I walked through the beautiful stone streets of the city. In the pre-Christmas rush, they were surprisingly not full of tourists as they usually are. Beyond the horizon I could already see a rock massive scratching into the clouds, and on its top the aforementioned pyramid. Rumour has it that a UFO landed there. But - as a knowledgeable local friend of mine once answered me - magic mushrooms are also widely consumed in the area, so who knows. But seriously, Tepoztlán is a truly mystical place and I wouldn't be surprised about the UFO.
At this point, for me, the mystique this time was going to end at the second cup of michelada I got on my return from the entrance gate to the trail to the top of the mountain. I verified that I had missed the opening hours, so I was determined to treat myself to a second drink and head back to Ciudad de México. Even a short visit to the origins is sometimes enough.
But as I approached the main square, I saw a truck pull out of one of the adjacent streets, on the back of which sat children clutching a kind of masquerade, a giant man's head made of a canvas-wrapped wicker ball, like a big balloon, as they do in Mexico. In that pre-Christmas time of parties and festivities, I was not surprised. But then I saw other masks and various musicians gathering in the heart of the city, and decided to wait a while for their performance.
In a little while, it was decided that I would stay. That's when several ladies from the aforementioned company approached me and handed me a shot glass-like container made from the tube of a severed bamboo branch. They filled it to the brim with Mezcal from an unmarked bottle and I, of course, did not protest. On the contrary, apparently due to the action of the mystical karma here, the jar filled up again after a while and then several more times. In the meantime, the group in costumes, masks and musical instruments formed up to march together through the town.
I discovered it was a rural school from the state of Oaxaca, south of the country. Their professor, who led the parade and fired fireworks into the air set in a bamboo stick, explained to me that the locals had learned that they were the ones who could do these village fiestas very well, so they had called them in. I did not, however, learn much from him about the significance of such a procession. It was simply a celebration of life. Of which there are many in Mexico.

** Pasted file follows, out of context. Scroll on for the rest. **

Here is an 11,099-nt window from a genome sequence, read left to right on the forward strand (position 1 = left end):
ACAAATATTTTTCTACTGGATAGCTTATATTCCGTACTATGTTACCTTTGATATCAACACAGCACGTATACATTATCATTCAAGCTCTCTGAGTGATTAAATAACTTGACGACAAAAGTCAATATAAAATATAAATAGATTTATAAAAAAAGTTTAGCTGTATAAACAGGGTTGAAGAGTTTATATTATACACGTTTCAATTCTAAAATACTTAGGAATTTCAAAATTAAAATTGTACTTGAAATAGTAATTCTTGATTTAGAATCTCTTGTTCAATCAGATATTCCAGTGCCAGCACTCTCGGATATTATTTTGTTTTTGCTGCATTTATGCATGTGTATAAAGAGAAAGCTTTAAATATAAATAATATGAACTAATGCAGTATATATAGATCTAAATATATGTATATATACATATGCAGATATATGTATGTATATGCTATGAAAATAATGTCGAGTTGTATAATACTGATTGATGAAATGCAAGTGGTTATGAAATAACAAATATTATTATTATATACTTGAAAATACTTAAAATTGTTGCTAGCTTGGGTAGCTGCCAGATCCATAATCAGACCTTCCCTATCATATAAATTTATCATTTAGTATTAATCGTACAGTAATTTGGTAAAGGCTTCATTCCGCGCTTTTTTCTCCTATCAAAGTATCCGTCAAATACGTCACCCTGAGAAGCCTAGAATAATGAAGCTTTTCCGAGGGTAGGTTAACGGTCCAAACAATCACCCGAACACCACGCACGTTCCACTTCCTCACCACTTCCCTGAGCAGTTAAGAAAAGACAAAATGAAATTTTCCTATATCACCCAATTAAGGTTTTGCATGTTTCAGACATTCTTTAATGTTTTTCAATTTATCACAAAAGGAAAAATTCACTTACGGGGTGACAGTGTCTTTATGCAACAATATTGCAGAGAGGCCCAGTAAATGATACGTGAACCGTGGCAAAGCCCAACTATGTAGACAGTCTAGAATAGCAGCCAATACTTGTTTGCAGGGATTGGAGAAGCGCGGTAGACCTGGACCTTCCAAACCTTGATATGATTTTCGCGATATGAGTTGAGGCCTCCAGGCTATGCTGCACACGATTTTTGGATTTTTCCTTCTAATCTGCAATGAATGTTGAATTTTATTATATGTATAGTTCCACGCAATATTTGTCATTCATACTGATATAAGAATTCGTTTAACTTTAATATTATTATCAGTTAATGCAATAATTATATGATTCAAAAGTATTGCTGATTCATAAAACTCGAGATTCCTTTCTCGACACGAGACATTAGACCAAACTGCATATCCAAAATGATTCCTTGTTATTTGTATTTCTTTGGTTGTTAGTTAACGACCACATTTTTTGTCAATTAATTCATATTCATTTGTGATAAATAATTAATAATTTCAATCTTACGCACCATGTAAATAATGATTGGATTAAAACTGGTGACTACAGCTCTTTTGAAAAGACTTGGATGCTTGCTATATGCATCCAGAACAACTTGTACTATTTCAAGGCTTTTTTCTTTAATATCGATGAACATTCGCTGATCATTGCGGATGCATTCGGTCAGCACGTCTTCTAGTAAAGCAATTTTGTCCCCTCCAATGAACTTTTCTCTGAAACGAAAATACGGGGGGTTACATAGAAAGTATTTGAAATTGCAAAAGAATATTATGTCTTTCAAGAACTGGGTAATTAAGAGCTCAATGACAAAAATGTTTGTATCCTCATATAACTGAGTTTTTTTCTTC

Together with a large group I walked through the city. The mood was cheerful. The girls at the head of the procession, dressed in colorful dresses, gave out smiles and twirled their colorful skirts. The boy leading the procession deafened the streets by cracking a thick whip on the ground while others threw homemade tortillas and plastic bags with the famous coffee from Oaxaca among the spectators.
At dusk and the pattering of rain, the group scrambled high above the city to the church, where an audience was already waiting. The students went to change and were soon on stage performing traditional dances. Fireworks were flying through the air, mezcal was circulating in the audience and the dancers were dancing wildly on the stage.
I finally enjoyed one more michelada and had to go home. As you can see, I ended up spending more time with the natives than I expected. And again, I experienced something I didn't expect. Only because I decided to break the routine.
Break the routine!
For those of you who have read this far, please know that at the beginning of the writing process, I was expecting a maximum of three paragraphs. But that's what happens sometimes, that you forget to stop. That's what sometimes happens when you're doing something that makes sense to you.
I wish these writings of mine would make sense, and not just to me, in the coming year. I will be glad if you continue to keep me in your good graces and feel free to write from time to time what you have to say, what you didn't like, or what you would like to read. Or if you'll say a word about this project in front of your friends, I'd absolutely love that. After all, in these overwhelmed times, being an indie creator is a bit of a path through the thorny bush, and every additional mention or subscription makes it a little more pervasive.
In any case, I'm glad I started this project this summer. Even though it was a journey into the unknown. I've been motivated by the steadily growing readership to keep going and to add more and better posts. For that, I would like to thank everyone.
And finally, one wish for 2024: Don't be afraid to break the routine. And go looking for Aztecs every now and then. Even though it may seem unfeasible, if not dumb, at first. When you throw away fear and habits, life will reward you with new adventures. And that's worth the risk.
So let's get to the pyramids!
PS: Are you looking to go to Mexico but don't know where to start? Download my itinerary for a three-week trip with the most important things to see in Mexico. Now is the best time to go.
PS2: Those who would like to help contribute to this project might consider upgrading to the paid version. It's something like $6 a month, and in exchange you get access to all the content, including exclusive subscriber-only articles.
So once again, happy holidays to all and see you in 2024.